You decide you want to get a cable modem. You call up the provider and get the pricing information. At that point, you need to decide if you want them to install the modem for you, or if you want to do it yourself.

If you decide that the provider is going to install it, you have to choose between a standard install or a full install. With a standard install, they will usually not touch the computer. They'll check signal levels, identify (and replace) any bad lines and hook up the cable modem. Note: If it is in the afternoon, you cannot expect the technician to do any rewiring as it is too hot to safely rewire your house. Attics reach 150 to 160 degrees in the afternoon. The computer part is up to YOU. Please do not ask a technician to do a full install if you're only paying for a standard install.

With a full install, they'll usually install a network card (if needed), configure your computer for the modem, make sure it's working properly, and give you a quick demonstration on how to access the internet.

Now, here are some important things you need to know:

The installers are not computer repair technicians: If your computer is not working properly when the installer arrives, don't expect it to work properly after he leaves, EVEN IF YOU PAID FOR A FULL INSTALL. If there are problems with your computer that will not allow the technician to install the cable modem, please do not blame the technician or even the provider. The tech will notify you that there is a problem with your computer and you will need to get it fixed before we will continue the install.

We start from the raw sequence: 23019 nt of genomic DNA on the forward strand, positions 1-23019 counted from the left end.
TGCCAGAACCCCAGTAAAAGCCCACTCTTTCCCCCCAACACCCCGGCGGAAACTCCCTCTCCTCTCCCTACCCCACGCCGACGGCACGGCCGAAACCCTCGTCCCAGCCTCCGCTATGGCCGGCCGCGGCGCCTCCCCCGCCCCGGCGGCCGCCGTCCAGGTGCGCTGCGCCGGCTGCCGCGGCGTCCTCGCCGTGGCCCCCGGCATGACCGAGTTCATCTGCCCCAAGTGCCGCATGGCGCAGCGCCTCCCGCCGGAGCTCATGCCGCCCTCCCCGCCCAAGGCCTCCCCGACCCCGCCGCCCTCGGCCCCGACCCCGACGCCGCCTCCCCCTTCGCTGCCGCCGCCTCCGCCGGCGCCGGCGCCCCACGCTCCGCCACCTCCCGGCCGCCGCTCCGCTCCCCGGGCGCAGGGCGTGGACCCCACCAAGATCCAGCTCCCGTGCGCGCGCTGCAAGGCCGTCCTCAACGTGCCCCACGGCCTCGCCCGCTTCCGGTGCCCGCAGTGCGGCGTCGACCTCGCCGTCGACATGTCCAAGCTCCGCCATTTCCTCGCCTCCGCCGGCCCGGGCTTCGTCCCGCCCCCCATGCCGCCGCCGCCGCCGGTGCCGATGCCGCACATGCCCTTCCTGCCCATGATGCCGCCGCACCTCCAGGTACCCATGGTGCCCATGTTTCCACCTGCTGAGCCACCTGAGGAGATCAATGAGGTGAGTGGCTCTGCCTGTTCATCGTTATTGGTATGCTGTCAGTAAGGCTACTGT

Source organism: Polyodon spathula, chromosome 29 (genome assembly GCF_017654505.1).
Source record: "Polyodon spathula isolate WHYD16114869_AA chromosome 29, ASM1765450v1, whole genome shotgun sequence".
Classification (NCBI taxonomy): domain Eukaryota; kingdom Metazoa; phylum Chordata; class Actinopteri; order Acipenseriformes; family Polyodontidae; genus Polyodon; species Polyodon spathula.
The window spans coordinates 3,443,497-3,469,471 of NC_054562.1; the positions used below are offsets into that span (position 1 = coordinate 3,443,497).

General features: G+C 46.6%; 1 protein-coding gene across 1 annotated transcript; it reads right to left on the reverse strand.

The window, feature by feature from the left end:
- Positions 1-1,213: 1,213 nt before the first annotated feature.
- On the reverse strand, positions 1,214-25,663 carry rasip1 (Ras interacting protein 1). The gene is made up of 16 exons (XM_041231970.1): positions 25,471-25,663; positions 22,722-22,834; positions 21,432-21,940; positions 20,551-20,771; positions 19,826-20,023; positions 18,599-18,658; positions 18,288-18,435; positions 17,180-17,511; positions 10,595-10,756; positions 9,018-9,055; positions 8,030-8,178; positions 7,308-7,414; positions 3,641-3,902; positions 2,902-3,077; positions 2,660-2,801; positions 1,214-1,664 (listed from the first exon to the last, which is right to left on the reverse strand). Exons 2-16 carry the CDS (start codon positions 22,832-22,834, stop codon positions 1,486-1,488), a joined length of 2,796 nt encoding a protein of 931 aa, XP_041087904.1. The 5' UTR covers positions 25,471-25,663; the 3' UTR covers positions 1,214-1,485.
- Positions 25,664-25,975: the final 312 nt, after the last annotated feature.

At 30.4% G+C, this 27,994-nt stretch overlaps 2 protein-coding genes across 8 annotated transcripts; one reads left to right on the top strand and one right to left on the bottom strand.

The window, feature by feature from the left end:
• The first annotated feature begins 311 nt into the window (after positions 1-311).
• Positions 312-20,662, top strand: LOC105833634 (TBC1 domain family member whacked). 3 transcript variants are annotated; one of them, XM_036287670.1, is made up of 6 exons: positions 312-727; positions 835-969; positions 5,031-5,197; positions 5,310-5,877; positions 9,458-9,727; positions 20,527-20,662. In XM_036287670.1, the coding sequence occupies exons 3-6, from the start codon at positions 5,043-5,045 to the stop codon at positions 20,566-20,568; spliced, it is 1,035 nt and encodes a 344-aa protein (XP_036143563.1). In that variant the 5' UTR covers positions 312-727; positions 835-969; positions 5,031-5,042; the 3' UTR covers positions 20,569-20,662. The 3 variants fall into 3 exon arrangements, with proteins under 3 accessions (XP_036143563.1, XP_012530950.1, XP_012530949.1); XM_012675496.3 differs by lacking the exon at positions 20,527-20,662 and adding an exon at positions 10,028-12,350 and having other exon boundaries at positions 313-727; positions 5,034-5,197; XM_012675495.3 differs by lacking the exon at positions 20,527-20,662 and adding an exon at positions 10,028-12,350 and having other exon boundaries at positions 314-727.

Also, please note that just because you never knew that there was a problem before you were notified, that doesn't mean it didn't exist. Computer problems are usually not noticed until you attempt to do a specific task, such as installing a cable modem. Just because your AOL or dial-up accounts work, that doesn't mean that your computer is capable or ready for high speed internet.

Technicians are not furniture movers: Please move all furniture at least a foot away from the cable outlets BEFORE the installer arrives. They are not allowed to move your furniture for you, and most technicians will refuse to. All too often, when a tech decides to be "nice" and move something, it breaks. Also, technicians are generally on a schedule, and waiting 15 minutes for your furniture to be moved could easily be used for educating you or rerunning a wire.

Please stay off the phone or temporarily suspend any distracting activities during the install process: Again, technicians are on a schedule. We understand that you get important phone calls and have things to do, but if you find the technician standing around waiting for you to hang up just so he/she can ask you a question, it's a big waste of time and quite annoying. Your time is valuable, and so is theirs. It's not easy to explain to the next customer that you were late because the last customer decided to take a shower and you had to wait to get the work order signed.

Do not follow the technician around unless he/she asks you to: Most people cannot do their jobs properly if there is someone breathing down their neck. That includes your cable technician.